>>16857477 It has helped increase our understanding no doubt. I'm not sure how well we'd be helped now in that field. It's usually hard to understand what the next step would be. It's not all about amounts of data it's about quality and where/how. Ground stations could not measure high enough usually. Weather balloons are not able to get the entire scale. Satellites are. And that's what op was saying. He's not even claiming space will help meteorology more, he's just saying that it has helped.
I don't know what other example he could take but I'm sure there's something. The satellites are pretty good because it's much more tangible than other research I'm imagining from space tech. Since it pertains to space there's no 'but that could be done without going to space'.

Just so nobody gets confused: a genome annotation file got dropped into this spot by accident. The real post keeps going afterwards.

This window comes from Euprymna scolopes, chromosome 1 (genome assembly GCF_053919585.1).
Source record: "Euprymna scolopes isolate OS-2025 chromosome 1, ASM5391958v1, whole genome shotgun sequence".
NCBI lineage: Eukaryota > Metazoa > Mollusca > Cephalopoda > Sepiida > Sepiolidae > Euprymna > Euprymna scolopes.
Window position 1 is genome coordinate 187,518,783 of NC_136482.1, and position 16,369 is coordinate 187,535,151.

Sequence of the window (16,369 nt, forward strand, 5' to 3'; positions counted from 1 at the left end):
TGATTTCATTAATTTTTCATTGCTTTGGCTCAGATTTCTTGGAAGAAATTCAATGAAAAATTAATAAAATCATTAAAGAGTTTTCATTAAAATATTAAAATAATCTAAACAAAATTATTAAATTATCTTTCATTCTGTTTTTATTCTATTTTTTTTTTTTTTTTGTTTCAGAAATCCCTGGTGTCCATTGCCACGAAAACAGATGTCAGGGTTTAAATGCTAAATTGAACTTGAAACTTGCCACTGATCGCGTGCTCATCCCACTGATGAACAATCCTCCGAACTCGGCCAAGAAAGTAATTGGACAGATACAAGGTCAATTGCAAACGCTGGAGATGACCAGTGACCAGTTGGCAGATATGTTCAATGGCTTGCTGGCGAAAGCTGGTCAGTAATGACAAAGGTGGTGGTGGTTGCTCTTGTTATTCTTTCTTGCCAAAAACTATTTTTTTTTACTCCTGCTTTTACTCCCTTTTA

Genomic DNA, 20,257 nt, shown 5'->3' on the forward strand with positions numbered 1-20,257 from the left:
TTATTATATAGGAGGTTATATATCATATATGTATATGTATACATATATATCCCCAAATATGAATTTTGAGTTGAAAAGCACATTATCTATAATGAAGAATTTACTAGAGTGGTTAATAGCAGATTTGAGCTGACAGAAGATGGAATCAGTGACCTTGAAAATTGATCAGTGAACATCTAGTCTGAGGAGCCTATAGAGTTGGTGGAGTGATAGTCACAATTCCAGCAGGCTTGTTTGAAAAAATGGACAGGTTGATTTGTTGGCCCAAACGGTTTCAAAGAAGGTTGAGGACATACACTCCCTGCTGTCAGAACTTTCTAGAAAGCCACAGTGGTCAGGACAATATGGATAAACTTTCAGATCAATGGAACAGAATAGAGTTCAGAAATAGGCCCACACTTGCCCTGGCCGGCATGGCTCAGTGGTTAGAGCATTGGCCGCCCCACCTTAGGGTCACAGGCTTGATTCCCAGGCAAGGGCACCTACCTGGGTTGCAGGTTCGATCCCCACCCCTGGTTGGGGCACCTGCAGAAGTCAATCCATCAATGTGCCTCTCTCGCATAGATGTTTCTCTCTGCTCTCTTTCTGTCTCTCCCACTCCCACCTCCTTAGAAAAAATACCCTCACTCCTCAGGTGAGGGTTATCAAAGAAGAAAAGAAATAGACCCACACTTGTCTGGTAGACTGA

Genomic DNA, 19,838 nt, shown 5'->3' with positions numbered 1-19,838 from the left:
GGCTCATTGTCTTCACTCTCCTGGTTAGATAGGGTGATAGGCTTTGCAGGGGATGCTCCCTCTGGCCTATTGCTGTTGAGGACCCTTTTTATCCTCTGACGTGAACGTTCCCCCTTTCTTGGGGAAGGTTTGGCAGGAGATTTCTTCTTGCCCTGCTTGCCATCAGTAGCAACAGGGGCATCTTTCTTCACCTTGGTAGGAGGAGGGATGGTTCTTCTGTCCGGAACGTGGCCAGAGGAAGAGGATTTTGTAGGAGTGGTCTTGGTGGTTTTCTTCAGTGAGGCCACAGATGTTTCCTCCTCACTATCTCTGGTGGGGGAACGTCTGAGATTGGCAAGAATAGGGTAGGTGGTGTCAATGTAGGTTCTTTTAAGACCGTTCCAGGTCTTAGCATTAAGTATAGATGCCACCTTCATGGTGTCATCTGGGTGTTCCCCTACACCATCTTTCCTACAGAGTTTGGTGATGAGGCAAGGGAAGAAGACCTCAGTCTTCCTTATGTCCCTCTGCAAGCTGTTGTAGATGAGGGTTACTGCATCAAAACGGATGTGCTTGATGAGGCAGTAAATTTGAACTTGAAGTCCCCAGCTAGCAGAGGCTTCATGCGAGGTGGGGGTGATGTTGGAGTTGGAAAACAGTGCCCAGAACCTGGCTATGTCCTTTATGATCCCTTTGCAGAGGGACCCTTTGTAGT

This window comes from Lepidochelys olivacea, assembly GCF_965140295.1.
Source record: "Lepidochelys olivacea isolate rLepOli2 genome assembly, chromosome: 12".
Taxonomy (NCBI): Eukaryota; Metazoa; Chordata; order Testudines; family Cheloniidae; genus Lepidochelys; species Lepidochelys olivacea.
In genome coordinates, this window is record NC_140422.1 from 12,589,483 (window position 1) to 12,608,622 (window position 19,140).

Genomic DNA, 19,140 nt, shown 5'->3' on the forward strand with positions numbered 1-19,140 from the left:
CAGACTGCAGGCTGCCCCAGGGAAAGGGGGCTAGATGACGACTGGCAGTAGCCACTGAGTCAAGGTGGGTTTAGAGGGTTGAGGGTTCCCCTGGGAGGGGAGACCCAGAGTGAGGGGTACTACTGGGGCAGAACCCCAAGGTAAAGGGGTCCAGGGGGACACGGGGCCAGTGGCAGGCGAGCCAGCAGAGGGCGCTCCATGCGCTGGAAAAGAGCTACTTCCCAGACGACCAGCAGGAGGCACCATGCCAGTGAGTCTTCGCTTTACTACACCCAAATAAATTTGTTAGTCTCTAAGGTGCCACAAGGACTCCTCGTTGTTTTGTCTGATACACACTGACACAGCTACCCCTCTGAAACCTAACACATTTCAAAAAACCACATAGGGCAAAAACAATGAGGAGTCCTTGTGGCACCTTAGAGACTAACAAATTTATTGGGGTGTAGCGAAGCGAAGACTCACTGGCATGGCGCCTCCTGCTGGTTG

As a supporter of free market capitalism and minimal state, I don't approve.
"We" shouldn't do either. Governments are the cause of poverty, not the solution.
Spending 0.5% of GDP on space means people can spend 0.5% less on things they actually want.
It is true that space technology is tremendous beneficial, but the beneficial projects are already commercial,
I know many don't support the outsourcing since it's destroying jobs in the developed countries, but it's the single most important thing we have done to poverty. A BILLION people is close to be out of poverty in just 10 years.
>>16857552 Well anon you should make that kind of applied science then. Because farsight is not possible in our reality but if you can make it happen we would probably be able to find a more advanced planet and steal their information.
How are you planning to watch earth intensely without satellites? And whatever that is why is not putting whatever it is into orbit a good idea?
Atleast present your idea, don't just claim there's other ways to monitor weather globally like that.